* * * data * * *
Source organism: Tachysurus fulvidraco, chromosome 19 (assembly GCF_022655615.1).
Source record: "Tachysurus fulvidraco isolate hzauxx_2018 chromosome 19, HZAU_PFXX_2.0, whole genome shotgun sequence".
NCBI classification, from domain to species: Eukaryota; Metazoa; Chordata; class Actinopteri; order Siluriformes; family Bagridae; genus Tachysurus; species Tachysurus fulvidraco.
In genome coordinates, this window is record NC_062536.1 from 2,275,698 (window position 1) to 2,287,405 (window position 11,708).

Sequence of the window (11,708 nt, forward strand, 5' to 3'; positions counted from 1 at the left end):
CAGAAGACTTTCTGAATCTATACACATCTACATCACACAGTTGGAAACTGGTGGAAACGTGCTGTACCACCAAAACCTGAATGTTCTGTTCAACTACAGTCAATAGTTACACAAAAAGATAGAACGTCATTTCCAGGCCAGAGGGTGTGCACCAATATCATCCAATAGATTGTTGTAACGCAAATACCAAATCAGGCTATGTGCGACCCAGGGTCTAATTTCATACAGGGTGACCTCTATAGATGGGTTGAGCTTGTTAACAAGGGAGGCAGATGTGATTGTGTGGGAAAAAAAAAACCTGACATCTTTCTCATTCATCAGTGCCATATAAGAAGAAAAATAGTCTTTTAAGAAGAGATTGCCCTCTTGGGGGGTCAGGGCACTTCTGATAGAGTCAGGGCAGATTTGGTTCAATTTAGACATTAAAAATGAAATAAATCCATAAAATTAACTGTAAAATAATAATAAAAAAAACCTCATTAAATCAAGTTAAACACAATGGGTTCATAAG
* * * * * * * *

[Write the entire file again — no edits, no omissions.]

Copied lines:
Source organism: Tachysurus fulvidraco, chromosome 19 (assembly GCF_022655615.1).
Source record: "Tachysurus fulvidraco isolate hzauxx_2018 chromosome 19, HZAU_PFXX_2.0, whole genome shotgun sequence".
NCBI classification, from domain to species: Eukaryota; Metazoa; Chordata; class Actinopteri; order Siluriformes; family Bagridae; genus Tachysurus; species Tachysurus fulvidraco.
In genome coordinates, this window is record NC_062536.1 from 2,275,698 (window position 1) to 2,287,405 (window position 11,708).

Sequence of the window (11,708 nt, forward strand, 5' to 3'; positions counted from 1 at the left end):
CAGAAGACTTTCTGAATCTATACACATCTACATCACACAGTTGGAAACTGGTGGAAACGTGCTGTACCACCAAAACCTGAATGTTCTGTTCAACTACAGTCAATAGTTACACAAAAAGATAGAACGTCATTTCCAGGCCAGAGGGTGTGCACCAATATCATCCAATAGATTGTTGTAACGCAAATACCAAATCAGGCTATGTGCGACCCAGGGTCTAATTTCATACAGGGTGACCTCTATAGATGGGTTGAGCTTGTTAACAAGGGAGGCAGATGTGATTGTGTGGGAAAAAAAAAACCTGACATCTTTCTCATTCATCAGTGCCATATAAGAAGAAAAATAGTCTTTTAAGAAGAGATTGCCCTCTTGGGGGGTCAGGGCACTTCTGATAGAGTCAGGGCAGATTTGGTTCAATTTAGACATTAAAAATGAAATAAATCCATAAAATTAACTGTAAAATAATAATAAAAAAAACCTCATTAAATCAAGTTAAACACAATGGGTTCATAAG